The man from the Congo came to Dr. Silvia Diego's Modesto clinic with seemingly straightforward symptoms: a fever, a cough. But what appeared to be a simple pneumonia did not ease as quickly as it should, and soon the man was on a hospital ventilator, his condition worsening fast.
"I knew he needed a specialist. He needed a pulmonologist," said Diego, 43, chief medical officer for Golden Valley Health Centers, a not-for-profit network of 26 clinics in Merced and Stanislaus counties.
So Diego contacted the pulmonologist on call. The doctor didn't come. The patient had Medi-Cal insurance, and the pulmonologist — like a number of other doctors in the valley — didn't take Medi-Cal.
Diego is a slight woman, just 5 feet 2 inches tall, with dark hair pulled back from her expressive face. She typically speaks of her patients with passion, but when she remembers the man from the Congo, nearly five years later, her voice still swells with emotion.
"I did call the pulmonologist personally, and asked him, ‘Please, can you come see the patient? I don't know what I'm doing with this patient. I know he needs help.'"
After practicing family medicine for 14 years in the San Joaquin Valley, Diego is all too familiar with its shortage of specialists, especially those willing to treat the residents who rely on state Medi-Cal insurance for the poor.
She has seen Medi-Cal patients with a fracture transported to another hospital because an orthopedist could not be located to treat them. She used to struggle to find specialists to see children in need of simple procedures -- tonsils removed, tubes placed in ears — who were forced to seek treatment two hours away. She negotiated with a group of specialists who now work with her young Medi-Cal patients in the Modesto clinic.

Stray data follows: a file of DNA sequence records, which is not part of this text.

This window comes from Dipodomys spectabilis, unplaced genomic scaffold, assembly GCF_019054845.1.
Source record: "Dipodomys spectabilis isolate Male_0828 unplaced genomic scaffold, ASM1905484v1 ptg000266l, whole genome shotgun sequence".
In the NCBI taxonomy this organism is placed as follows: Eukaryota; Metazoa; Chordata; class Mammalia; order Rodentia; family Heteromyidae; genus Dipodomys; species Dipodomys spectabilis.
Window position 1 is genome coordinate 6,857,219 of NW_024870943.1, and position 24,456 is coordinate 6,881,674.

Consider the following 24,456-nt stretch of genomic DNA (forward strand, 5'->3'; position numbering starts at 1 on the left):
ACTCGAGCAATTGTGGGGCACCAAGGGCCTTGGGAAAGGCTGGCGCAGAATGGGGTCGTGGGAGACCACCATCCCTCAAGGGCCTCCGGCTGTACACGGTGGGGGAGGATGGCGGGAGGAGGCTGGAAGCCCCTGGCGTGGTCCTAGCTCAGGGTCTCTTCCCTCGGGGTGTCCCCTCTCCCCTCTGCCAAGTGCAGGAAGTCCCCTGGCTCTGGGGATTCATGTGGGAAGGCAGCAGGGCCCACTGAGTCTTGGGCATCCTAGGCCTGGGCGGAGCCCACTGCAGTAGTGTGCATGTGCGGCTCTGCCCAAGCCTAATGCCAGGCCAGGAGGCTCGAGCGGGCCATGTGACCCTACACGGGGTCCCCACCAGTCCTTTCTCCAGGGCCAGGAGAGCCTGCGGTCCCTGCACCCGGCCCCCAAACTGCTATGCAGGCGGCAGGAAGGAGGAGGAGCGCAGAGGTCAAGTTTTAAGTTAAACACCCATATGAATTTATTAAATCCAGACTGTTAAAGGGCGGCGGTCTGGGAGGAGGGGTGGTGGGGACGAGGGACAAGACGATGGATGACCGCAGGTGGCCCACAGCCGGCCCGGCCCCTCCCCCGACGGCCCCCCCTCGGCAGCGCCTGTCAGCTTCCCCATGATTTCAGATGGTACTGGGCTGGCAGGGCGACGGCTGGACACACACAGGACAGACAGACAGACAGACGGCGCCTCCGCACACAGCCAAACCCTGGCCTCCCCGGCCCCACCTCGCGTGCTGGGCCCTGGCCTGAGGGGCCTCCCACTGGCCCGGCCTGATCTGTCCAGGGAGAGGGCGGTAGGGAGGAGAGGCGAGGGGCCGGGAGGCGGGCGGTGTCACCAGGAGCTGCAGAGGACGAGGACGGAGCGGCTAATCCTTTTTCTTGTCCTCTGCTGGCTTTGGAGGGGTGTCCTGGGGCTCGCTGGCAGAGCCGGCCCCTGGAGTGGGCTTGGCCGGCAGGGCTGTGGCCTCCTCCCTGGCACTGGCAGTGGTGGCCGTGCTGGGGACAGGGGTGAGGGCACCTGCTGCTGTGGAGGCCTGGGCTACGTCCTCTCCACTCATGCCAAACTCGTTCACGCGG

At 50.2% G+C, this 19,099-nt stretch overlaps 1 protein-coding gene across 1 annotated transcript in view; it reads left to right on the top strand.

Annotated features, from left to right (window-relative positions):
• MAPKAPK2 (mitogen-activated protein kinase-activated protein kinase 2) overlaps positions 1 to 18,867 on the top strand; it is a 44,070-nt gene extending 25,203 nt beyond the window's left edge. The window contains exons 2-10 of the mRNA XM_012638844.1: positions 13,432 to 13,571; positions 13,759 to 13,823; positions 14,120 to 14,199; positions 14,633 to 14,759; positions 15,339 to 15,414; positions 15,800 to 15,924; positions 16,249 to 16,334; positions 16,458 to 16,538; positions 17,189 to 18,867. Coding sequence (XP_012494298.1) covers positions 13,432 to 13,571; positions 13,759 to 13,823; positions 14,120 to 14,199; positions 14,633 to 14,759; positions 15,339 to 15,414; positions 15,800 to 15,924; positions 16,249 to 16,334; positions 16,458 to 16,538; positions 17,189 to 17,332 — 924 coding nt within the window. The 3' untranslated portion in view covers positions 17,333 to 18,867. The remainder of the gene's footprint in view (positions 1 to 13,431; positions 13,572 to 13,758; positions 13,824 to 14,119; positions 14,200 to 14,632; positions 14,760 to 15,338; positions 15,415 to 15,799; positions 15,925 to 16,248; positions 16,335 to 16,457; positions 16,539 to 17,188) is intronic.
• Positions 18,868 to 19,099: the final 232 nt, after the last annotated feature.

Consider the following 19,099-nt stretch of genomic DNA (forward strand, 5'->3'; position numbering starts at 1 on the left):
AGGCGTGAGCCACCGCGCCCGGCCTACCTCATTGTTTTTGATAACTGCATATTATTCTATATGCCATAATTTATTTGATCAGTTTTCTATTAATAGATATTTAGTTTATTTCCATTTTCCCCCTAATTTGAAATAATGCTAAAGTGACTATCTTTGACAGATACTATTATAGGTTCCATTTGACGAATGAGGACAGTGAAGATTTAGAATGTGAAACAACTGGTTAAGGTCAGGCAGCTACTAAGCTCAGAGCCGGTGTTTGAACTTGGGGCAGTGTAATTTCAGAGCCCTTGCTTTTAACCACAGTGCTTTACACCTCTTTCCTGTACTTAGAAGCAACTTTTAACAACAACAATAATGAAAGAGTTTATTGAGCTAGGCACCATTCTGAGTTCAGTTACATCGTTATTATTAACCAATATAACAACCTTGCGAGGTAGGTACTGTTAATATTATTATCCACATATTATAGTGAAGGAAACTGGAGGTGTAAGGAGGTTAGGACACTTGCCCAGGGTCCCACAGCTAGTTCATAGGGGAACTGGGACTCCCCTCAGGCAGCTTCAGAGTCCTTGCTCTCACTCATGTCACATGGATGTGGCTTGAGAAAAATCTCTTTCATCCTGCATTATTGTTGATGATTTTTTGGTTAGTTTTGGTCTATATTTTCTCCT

A native of tiny San Joaquin, near Fresno, and the daughter of farm workers, Diego would have been a likely candidate if UC Merced was around in the 1980s.
Instead, she did her undergraduate work at Cal State Fresno and went to Stanford University School of Medicine as a National Health Service Corps scholar, receiving three years of tuition in exchange for her promise to return to the Valley for three years to practice. The federal program grants awards to students who agree to work in a region under served by physicians.
Diego would have returned anyway, she said. She strongly backs plans for a UC Merced medical school, saying it could mean more primary care doctors and specialists for Valley communities. She hopes that some students will train right here in her clinics.
"We certainly currently feel that there is definitely a double standard -- that in urban areas, patients may be receiving different care than our patients here in the Valley."
As Diego saw patients at a Golden Valley clinic in Modesto in late November, late last month, a nurse noted that she has cared for four or five generations in a single family. Two bulletin boards outside the examination rooms are covered with baby pictures that resemble hundreds of tiles in a pastel mosaic.
"My passion is delivering babies. I love to deliver babies. In the middle of the night. In the day," Diego said, her face glowing. She has four children of her own; the oldest is 24, the youngest, 3.
As a primary care physician, she cares for the dying, too.
That is why she called the pulmonologist repeatedly and offered to pay out of her own pocket for him to come treat the man from the Congo.
"Unfortunately, the provider didn't come," she recalled. She appealed to hospital administrators and the insurance company that provided the patient's Medi-Cal coverage. But she couldn't find help.
"The patient did unfortunately die, after five days in the hospital," she said.
An autopsy would reveal the man, weakened by tuberculosis, was suffering from Valley Fever, a disease caused by fungi imbedded in arid alkaline soils like those in the San Joaquin Valley. In a letter to hospital administrators, Diego would question how the man could have been left without expert care.
"The sad part to me was that he was a 38-year-old, he had a teenager and he had a 10-month-old baby. He just didn't have access," Diego said recently.
"It took me three weeks before I could walk into that hospital without crying."